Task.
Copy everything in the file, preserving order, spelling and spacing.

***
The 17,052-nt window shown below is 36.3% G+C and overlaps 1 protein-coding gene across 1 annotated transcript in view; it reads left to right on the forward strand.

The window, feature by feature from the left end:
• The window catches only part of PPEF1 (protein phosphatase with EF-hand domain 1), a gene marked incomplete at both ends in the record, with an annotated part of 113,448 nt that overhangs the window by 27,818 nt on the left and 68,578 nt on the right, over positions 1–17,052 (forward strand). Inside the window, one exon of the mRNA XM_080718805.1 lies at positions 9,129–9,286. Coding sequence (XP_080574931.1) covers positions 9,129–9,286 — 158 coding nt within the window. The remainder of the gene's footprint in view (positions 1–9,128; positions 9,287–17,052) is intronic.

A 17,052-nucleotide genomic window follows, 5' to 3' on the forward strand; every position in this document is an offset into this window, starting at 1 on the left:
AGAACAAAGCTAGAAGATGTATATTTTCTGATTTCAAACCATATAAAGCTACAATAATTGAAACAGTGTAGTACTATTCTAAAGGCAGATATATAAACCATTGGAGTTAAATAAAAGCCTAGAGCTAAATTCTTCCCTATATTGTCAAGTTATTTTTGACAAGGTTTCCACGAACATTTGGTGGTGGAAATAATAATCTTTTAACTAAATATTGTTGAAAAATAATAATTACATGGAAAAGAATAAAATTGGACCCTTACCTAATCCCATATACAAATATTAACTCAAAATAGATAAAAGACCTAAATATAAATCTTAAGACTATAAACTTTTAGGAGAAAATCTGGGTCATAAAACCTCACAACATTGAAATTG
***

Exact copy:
The 17,052-nt window shown below is 36.3% G+C and overlaps 1 protein-coding gene across 1 annotated transcript in view; it reads left to right on the forward strand.

The window, feature by feature from the left end:
• The window catches only part of PPEF1 (protein phosphatase with EF-hand domain 1), a gene marked incomplete at both ends in the record, with an annotated part of 113,448 nt that overhangs the window by 27,818 nt on the left and 68,578 nt on the right, over positions 1–17,052 (forward strand). Inside the window, one exon of the mRNA XM_080718805.1 lies at positions 9,129–9,286. Coding sequence (XP_080574931.1) covers positions 9,129–9,286 — 158 coding nt within the window. The remainder of the gene's footprint in view (positions 1–9,128; positions 9,287–17,052) is intronic.

A 17,052-nucleotide genomic window follows, 5' to 3' on the forward strand; every position in this document is an offset into this window, starting at 1 on the left:
AGAACAAAGCTAGAAGATGTATATTTTCTGATTTCAAACCATATAAAGCTACAATAATTGAAACAGTGTAGTACTATTCTAAAGGCAGATATATAAACCATTGGAGTTAAATAAAAGCCTAGAGCTAAATTCTTCCCTATATTGTCAAGTTATTTTTGACAAGGTTTCCACGAACATTTGGTGGTGGAAATAATAATCTTTTAACTAAATATTGTTGAAAAATAATAATTACATGGAAAAGAATAAAATTGGACCCTTACCTAATCCCATATACAAATATTAACTCAAAATAGATAAAAGACCTAAATATAAATCTTAAGACTATAAACTTTTAGGAGAAAATCTGGGTCATAAAACCTCACAACATTGAAATTG